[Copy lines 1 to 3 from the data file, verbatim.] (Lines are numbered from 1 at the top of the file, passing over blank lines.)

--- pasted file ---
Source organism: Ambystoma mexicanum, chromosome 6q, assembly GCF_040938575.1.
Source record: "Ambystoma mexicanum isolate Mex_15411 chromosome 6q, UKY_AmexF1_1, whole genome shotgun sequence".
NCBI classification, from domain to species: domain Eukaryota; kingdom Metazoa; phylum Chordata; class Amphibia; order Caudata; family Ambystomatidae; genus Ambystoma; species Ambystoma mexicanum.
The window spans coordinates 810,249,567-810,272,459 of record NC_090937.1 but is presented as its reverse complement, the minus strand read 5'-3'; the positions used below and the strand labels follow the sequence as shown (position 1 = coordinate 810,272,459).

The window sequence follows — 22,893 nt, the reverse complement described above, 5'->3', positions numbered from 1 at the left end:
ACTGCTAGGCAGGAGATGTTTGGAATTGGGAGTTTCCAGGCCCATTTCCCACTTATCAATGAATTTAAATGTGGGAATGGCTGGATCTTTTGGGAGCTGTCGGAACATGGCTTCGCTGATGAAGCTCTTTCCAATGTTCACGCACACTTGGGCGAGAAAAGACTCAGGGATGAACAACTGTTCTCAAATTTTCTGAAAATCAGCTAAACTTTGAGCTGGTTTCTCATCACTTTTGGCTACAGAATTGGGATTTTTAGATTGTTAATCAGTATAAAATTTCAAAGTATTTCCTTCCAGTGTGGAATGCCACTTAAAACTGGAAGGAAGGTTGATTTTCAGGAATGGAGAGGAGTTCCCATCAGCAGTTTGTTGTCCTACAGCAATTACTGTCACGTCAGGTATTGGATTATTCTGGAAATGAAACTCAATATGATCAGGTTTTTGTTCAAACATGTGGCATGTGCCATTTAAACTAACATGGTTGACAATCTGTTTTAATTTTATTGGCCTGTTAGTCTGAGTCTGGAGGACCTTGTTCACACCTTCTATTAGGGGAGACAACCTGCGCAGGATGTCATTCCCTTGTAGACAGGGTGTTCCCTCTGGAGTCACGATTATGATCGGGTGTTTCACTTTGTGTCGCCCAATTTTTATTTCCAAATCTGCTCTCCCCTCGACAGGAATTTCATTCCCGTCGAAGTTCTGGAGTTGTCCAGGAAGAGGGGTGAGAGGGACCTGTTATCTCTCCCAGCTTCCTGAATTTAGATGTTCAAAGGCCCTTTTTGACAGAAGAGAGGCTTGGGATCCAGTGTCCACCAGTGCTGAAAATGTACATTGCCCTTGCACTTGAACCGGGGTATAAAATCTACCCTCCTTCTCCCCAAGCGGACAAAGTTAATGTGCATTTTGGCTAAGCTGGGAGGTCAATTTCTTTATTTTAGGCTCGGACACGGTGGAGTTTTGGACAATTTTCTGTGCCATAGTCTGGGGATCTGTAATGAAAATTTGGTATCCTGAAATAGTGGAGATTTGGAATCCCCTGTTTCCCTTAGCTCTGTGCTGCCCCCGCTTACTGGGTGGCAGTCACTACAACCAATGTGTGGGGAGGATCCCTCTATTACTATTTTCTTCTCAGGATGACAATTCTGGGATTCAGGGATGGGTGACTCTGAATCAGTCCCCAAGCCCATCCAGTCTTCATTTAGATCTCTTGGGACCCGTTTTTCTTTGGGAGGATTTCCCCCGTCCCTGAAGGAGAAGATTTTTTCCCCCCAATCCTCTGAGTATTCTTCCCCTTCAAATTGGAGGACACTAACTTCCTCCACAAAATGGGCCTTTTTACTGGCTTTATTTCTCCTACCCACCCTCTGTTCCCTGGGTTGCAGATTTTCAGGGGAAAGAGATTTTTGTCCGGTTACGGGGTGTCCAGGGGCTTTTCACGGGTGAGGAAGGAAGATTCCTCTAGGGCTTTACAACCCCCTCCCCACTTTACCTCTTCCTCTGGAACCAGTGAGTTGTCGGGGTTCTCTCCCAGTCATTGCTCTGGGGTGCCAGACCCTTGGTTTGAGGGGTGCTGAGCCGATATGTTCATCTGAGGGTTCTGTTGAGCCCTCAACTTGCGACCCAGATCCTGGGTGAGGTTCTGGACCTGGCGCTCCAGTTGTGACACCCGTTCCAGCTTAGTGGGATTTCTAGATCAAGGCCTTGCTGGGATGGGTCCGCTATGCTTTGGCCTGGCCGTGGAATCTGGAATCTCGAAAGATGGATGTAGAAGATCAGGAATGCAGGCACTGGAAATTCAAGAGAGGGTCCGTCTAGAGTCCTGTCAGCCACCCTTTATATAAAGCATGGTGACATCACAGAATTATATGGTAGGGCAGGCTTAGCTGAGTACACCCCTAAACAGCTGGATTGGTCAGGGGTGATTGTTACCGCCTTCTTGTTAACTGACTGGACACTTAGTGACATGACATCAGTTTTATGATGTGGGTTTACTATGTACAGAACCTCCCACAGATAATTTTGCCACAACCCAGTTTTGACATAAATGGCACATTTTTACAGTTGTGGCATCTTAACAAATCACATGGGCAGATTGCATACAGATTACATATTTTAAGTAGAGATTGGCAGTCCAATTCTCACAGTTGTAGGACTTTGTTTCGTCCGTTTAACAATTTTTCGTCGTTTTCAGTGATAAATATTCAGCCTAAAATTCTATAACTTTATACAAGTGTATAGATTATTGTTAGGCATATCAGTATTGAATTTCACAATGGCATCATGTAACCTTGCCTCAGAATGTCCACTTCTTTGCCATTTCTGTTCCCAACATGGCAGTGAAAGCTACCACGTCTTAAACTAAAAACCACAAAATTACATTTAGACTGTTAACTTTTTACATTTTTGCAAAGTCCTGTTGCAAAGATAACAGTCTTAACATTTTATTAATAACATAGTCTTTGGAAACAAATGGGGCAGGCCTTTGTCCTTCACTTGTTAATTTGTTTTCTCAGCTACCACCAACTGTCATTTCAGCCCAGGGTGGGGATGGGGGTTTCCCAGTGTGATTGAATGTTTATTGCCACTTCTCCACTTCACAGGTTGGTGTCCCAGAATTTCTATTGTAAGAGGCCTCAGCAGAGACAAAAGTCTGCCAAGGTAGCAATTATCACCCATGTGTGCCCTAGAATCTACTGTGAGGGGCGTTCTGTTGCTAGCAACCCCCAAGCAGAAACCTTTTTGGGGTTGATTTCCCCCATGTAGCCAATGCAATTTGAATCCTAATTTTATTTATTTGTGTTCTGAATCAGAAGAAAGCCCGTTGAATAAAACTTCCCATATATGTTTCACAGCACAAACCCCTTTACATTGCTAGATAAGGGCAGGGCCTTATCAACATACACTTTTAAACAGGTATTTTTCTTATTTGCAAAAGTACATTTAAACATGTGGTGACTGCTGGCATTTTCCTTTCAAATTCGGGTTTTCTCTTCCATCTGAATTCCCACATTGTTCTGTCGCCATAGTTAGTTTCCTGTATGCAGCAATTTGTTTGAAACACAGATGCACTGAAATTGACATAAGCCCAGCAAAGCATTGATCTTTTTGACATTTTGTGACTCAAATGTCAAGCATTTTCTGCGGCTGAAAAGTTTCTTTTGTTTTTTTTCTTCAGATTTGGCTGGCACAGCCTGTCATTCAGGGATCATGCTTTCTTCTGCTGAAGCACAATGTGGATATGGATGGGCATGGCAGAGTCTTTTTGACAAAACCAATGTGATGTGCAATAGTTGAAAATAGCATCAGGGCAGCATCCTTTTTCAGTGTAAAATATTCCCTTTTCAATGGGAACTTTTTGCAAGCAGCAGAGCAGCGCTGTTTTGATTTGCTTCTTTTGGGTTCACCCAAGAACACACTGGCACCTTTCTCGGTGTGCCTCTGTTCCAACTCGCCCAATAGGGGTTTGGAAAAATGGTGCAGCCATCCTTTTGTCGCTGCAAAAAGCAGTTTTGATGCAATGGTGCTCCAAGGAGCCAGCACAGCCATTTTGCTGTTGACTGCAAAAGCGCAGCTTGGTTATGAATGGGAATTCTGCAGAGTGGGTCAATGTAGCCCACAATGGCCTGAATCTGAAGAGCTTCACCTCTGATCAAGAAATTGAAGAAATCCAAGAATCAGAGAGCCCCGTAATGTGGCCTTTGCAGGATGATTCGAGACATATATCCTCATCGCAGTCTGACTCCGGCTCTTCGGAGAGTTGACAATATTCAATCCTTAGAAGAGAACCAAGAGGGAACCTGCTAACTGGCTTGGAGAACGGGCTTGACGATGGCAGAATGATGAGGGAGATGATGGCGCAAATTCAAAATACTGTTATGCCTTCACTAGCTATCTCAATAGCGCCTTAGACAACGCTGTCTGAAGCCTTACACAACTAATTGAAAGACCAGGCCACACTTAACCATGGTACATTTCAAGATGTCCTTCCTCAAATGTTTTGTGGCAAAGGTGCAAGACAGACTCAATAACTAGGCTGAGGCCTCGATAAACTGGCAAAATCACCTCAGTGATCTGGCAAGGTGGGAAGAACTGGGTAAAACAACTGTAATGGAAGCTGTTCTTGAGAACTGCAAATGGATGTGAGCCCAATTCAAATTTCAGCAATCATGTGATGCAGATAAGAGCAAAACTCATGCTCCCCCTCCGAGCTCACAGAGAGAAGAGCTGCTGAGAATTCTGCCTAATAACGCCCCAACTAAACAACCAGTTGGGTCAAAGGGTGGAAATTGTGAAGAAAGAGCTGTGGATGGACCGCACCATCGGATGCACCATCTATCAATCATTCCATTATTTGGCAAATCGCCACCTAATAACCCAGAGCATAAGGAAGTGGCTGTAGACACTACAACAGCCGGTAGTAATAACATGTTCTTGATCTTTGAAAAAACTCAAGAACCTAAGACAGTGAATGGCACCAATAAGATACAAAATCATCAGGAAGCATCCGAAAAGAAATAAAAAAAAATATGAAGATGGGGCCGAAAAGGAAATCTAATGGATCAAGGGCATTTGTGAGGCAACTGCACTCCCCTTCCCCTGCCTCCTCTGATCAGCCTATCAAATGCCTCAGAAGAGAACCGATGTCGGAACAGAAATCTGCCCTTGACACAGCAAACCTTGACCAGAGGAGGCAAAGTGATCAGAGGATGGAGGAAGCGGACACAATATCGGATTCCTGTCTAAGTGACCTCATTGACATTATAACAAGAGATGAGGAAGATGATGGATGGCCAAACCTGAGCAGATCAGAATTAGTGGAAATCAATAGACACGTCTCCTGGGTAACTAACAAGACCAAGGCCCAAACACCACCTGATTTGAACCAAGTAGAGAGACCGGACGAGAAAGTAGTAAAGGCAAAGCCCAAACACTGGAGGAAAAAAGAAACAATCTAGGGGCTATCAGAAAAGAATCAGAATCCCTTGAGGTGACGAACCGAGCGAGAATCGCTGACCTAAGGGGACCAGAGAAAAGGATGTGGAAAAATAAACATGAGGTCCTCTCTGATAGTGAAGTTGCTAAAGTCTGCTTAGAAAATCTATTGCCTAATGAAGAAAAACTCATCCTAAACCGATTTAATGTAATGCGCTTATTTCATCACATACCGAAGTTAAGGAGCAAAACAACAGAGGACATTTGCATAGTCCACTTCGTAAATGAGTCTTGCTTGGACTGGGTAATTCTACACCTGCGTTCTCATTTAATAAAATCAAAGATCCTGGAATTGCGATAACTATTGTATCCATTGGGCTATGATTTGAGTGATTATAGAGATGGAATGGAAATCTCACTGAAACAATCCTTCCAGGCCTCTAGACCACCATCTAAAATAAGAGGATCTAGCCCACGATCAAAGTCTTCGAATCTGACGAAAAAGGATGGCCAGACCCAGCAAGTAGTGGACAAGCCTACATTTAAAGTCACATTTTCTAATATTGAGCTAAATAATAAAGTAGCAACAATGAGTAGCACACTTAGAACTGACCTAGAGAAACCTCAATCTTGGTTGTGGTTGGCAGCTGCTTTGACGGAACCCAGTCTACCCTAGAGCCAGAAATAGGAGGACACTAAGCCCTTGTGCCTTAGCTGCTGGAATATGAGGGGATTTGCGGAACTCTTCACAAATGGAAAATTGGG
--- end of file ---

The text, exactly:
Source organism: Ambystoma mexicanum, chromosome 6q, assembly GCF_040938575.1.
Source record: "Ambystoma mexicanum isolate Mex_15411 chromosome 6q, UKY_AmexF1_1, whole genome shotgun sequence".
NCBI classification, from domain to species: domain Eukaryota; kingdom Metazoa; phylum Chordata; class Amphibia; order Caudata; family Ambystomatidae; genus Ambystoma; species Ambystoma mexicanum.